The case study was a simple one…with one set of right answers and not many gray areas. The case study was a stepping stone to more sophisticated cases that will follow. But despite its simplicity, the case study introduced knowledge that public health nurses need to know. It introduced the concepts of Latent Tuberculosis Bacterial Infection (LTBI), Directly Observed Therapy, the role of the public health nurse, and the role of a standardized system with its relationship to evidence-based practice. Rather than simply being told about these things, the student observes a public health nurse in action and practices charting using the Omaha Classification System, which is evaluated with immediate feedback.
Interactive case studies, of course, can be more complicated – but that should not deter any instructor from getting started with simpler cases. The key is recognizing some of the basic benefits of the case study approach. For example, Harvard Business School (HBS) case studies involve students in reading the case, discussing the findings with classmates, reflecting on alternative approaches, answering the professor’s questions and deciding on a course of action based on the case. The basic case study attributes make them far more compelling than text-laden pages all too common in typical learning management systems.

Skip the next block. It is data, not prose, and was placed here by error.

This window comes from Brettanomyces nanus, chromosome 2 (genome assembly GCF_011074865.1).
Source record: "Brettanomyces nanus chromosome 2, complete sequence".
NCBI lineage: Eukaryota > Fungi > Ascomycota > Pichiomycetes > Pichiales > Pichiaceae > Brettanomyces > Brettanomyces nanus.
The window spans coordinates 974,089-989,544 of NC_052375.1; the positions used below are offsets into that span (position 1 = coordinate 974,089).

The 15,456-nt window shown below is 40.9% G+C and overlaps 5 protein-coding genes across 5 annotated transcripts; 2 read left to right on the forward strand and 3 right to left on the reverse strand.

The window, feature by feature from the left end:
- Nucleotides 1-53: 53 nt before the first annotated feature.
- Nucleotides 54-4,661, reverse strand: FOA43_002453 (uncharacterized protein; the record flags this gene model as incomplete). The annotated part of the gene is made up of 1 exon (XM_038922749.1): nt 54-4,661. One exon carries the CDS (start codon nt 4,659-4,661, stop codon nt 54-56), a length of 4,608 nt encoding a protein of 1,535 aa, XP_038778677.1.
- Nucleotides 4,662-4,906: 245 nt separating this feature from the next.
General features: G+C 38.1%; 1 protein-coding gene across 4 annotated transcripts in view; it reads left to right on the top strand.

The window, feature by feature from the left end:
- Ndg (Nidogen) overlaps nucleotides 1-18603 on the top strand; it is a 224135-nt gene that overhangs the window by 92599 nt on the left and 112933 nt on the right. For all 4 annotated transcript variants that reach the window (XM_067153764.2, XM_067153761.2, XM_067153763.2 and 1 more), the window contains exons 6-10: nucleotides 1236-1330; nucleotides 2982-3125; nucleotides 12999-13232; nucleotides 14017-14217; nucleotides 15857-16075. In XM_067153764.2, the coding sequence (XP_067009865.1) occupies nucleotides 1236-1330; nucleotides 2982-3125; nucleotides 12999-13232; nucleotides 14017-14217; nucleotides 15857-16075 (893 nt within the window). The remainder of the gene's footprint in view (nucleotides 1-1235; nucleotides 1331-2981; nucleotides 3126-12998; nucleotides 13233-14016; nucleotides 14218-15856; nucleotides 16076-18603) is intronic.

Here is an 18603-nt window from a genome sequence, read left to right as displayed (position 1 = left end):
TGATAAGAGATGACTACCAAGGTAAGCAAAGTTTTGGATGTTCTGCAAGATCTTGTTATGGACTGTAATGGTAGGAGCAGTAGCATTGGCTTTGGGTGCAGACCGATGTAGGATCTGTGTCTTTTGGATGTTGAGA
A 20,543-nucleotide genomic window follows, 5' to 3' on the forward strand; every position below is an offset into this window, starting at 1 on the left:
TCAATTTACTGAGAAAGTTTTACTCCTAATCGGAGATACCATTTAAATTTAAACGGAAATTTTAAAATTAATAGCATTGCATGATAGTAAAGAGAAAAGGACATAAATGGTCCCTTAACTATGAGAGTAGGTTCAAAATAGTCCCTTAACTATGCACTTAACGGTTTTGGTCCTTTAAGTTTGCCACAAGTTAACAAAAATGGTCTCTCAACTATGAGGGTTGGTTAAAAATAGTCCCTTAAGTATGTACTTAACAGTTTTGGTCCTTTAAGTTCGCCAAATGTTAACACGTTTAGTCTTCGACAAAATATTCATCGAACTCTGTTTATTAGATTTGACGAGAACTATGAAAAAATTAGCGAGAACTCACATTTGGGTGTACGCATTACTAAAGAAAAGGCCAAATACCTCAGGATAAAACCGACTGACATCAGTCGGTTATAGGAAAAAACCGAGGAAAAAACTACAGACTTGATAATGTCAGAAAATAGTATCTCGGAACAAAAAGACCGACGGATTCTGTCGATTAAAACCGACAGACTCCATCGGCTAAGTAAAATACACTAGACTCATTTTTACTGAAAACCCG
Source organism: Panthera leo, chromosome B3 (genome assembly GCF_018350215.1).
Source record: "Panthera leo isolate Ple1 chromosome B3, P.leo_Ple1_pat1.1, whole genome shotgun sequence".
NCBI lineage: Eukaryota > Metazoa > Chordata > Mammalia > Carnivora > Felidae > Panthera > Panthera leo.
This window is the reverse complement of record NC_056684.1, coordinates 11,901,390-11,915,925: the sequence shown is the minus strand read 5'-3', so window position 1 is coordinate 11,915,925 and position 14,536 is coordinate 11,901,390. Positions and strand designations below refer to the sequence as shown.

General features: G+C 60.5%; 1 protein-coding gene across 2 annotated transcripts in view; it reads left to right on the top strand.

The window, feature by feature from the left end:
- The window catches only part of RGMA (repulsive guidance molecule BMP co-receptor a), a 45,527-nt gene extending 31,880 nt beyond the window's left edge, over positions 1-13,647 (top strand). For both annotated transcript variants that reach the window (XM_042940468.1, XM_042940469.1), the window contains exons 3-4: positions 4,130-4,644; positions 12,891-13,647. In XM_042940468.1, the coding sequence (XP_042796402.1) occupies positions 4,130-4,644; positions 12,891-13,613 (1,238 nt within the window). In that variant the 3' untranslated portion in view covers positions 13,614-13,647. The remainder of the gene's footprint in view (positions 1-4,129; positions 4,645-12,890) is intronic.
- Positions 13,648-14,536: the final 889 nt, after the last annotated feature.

The benefits of case studies existed long before the use of electronic media. Again, in the area of health informatics, university pathology departments across the United States implemented interactive case studies with little electronic help – simply text and discussion. The designers of The Healthcare Pathology Informatics Fellowship Training program patterned their case studies on the business case study method with the following attributes:
- The scenario was based on a real life situation.
- The participants must analyze the situation, decide on one or more courses of action and provide evidence to support their decisions.